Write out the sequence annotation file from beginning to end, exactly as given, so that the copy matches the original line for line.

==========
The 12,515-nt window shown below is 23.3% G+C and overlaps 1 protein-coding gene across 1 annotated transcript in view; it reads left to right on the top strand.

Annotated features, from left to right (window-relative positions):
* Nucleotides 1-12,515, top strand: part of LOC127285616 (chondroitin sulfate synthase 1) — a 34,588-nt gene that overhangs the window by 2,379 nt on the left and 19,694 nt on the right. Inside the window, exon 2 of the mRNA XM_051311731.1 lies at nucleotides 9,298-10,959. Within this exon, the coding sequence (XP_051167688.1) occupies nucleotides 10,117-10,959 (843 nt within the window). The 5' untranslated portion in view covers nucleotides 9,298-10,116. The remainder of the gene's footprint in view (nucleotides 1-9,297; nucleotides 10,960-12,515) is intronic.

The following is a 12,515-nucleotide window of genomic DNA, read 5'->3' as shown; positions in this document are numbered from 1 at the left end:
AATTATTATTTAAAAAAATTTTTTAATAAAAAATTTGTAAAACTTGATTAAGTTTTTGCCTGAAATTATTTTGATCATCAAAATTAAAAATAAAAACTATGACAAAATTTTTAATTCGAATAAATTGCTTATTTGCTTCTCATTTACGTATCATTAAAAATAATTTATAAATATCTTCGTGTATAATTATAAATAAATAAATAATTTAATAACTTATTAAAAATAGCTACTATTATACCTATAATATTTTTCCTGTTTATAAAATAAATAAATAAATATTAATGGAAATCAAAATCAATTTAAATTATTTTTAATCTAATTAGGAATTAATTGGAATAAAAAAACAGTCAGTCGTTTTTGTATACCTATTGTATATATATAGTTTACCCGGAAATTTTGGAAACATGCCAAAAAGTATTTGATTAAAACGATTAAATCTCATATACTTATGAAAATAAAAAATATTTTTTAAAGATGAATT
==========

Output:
The 12,515-nt window shown below is 23.3% G+C and overlaps 1 protein-coding gene across 1 annotated transcript in view; it reads left to right on the top strand.

Annotated features, from left to right (window-relative positions):
* Nucleotides 1-12,515, top strand: part of LOC127285616 (chondroitin sulfate synthase 1) — a 34,588-nt gene that overhangs the window by 2,379 nt on the left and 19,694 nt on the right. Inside the window, exon 2 of the mRNA XM_051311731.1 lies at nucleotides 9,298-10,959. Within this exon, the coding sequence (XP_051167688.1) occupies nucleotides 10,117-10,959 (843 nt within the window). The 5' untranslated portion in view covers nucleotides 9,298-10,116. The remainder of the gene's footprint in view (nucleotides 1-9,297; nucleotides 10,960-12,515) is intronic.

The following is a 12,515-nucleotide window of genomic DNA, read 5'->3' as shown; positions in this document are numbered from 1 at the left end:
AATTATTATTTAAAAAAATTTTTTAATAAAAAATTTGTAAAACTTGATTAAGTTTTTGCCTGAAATTATTTTGATCATCAAAATTAAAAATAAAAACTATGACAAAATTTTTAATTCGAATAAATTGCTTATTTGCTTCTCATTTACGTATCATTAAAAATAATTTATAAATATCTTCGTGTATAATTATAAATAAATAAATAATTTAATAACTTATTAAAAATAGCTACTATTATACCTATAATATTTTTCCTGTTTATAAAATAAATAAATAAATATTAATGGAAATCAAAATCAATTTAAATTATTTTTAATCTAATTAGGAATTAATTGGAATAAAAAAACAGTCAGTCGTTTTTGTATACCTATTGTATATATATAGTTTACCCGGAAATTTTGGAAACATGCCAAAAAGTATTTGATTAAAACGATTAAATCTCATATACTTATGAAAATAAAAAATATTTTTTAAAGATGAATT